Corrosion Protection For Military Vehicles

1959 - 1978, M151, M151A1, M151A2, Technical questions and discussions, regarding anything related to the M151.
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Corrosion Protection For Military Vehicles

Post by m270mlrs2 » Sat Aug 28, 2021 5:53 am

A friend of mine that works in the reset shop sent me this PS Magazine article. It looks like the stuff is available not sure if its any better than anything else out there. Sorry the pictures did not come through.

Corrosion: Use Cavity Wax to Stop It Dead in its Tracks
Photo by Sgt. Bill Boecker

If you’re a spray paint technician assigned to a Logistics Readiness Center (LRC) or depot, have you heard of cavity wax? It’s a wax specifically designed for corrosion protection.

Cavity wax is applied to combat corrosion in hard-to-reach cavities of vehicles. Some of these cavities aren’t painted and when dirt and gunk accumulate there, it leads to corrosion.

Cavity wax looks like thick paint.

Cavity wax
Cavity wax

Once cavity wax is applied to new equipment, it provides better corrosion protection because it’s applied to hidden cavities, which are often unpainted surfaces. The wax provides protection for several years after application, as long as it isn’t removed.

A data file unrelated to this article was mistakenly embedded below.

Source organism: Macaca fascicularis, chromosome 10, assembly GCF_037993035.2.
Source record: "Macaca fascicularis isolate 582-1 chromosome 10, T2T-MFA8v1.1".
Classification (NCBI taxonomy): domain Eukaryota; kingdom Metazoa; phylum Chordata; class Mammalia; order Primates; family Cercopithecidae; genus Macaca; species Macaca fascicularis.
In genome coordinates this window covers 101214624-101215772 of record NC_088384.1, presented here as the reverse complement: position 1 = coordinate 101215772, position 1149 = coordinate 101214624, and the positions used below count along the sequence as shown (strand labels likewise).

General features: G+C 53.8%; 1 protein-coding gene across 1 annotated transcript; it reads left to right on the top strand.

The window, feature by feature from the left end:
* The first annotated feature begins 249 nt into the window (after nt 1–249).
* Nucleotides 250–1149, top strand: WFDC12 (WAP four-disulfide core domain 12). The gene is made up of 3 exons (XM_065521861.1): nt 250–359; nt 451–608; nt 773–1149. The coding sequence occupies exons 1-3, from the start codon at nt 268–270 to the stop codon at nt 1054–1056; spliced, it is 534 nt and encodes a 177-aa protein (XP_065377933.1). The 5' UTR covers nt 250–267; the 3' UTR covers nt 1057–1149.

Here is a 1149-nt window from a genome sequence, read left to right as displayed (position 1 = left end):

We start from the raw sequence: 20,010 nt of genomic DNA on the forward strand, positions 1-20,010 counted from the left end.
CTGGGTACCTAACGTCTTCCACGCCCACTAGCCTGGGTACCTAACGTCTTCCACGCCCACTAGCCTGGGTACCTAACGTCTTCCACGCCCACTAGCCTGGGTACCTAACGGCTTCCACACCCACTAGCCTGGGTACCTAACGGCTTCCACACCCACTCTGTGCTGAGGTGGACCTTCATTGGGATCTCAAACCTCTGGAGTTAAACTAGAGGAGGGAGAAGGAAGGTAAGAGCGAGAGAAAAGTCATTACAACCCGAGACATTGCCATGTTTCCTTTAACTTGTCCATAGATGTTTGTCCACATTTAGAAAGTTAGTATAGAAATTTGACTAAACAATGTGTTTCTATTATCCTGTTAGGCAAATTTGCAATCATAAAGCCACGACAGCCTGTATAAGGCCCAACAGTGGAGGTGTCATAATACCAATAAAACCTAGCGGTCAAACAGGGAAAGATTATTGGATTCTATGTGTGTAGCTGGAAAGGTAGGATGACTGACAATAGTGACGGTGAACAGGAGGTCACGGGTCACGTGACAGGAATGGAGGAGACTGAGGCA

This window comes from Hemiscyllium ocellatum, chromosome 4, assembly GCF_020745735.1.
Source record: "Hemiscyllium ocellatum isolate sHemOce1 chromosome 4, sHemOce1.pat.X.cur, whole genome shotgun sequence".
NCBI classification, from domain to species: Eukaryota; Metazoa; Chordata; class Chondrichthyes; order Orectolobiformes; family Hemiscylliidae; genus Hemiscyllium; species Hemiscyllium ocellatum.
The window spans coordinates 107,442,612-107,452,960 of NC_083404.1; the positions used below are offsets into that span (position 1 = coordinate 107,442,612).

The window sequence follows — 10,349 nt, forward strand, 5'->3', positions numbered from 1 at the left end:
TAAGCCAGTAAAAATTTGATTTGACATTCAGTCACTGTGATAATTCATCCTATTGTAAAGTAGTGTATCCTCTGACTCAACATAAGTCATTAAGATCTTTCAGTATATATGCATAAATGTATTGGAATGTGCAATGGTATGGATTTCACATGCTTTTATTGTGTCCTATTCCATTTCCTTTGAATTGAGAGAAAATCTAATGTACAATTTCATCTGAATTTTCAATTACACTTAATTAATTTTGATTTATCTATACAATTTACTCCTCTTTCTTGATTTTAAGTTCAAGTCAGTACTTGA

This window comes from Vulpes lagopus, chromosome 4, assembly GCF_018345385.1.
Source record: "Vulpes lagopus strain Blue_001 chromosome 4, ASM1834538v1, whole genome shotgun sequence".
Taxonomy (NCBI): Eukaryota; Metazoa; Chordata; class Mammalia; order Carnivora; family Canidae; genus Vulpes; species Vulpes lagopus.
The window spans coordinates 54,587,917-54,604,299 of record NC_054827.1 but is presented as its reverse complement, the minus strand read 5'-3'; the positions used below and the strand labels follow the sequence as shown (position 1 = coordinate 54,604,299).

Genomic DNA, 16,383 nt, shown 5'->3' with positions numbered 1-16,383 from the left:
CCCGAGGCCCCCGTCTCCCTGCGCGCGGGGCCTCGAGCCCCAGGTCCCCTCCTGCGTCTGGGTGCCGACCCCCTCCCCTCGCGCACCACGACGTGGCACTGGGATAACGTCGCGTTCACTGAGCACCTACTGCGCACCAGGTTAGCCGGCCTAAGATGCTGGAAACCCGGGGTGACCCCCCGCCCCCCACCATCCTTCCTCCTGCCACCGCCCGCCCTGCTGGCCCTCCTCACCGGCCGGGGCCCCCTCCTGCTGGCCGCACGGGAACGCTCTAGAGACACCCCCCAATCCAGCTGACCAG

There are three (3) types of products that have been proven effective to treat cavities.

Standard MIL-DTL-53022 CARC epoxy primer, NSN 8010-01-589-7077, brings a 1.25-gal kit, or NSN 8010-01-588-4312 will get you a 5-gal kit.
NOX-RUST® R-491-115 doesn’t have an NSN. Order it under Commercial Item Description A-A-59295.
TECTYL® 2423 HAPS Free Black doesn’t have an NSN. Order it under Commercial Item Description A-A-59295.
NOX-RUST® R-491-115 is best for vehicles not subject to deployment and redeployment wash requirements. That’s because it remains tacky after drying and may trap bugs, dirt or spores. It can be used on enclosed and sealed interior surfaces.

Both MIL-DTL-53022 Type IV primer and Tectyl® 2423 harden when dry so they can be used on all equipment and vehicles. MIL-DTL-53022 Type IV Primer is better for smaller spaces because it goes on thinner and dries faster.

After a year, the wax looks like this
After a year, the wax looks like this

Maintainers, it’s important to know that any grinding, cutting or heating with a torch can cause the cavity wax to run. Any work which raises a part’s temperature above 160°F should be done before cavity wax is applied.

The wax is applied to vehicles using a Graco® Merker® ESTM air-assisted airless spray-gun, PN 3A0732L, or Graco® SG2TM airless spray-gun, PN 24301. With either spray-gun, you’ll need a Graco® nozzle extension, PN 206496.

Past Challenges of Wax Application

Historically, the challenge in getting to cavities has been that most commonly sold spray lines couldn’t be fed or snaked to reach cavities. By adding a piece of flex line to the extension wand, the line is able to bend around corners and into cavities that were previously out of reach.

Nozzle extension and conical nozzle
Nozzle extension and conical nozzle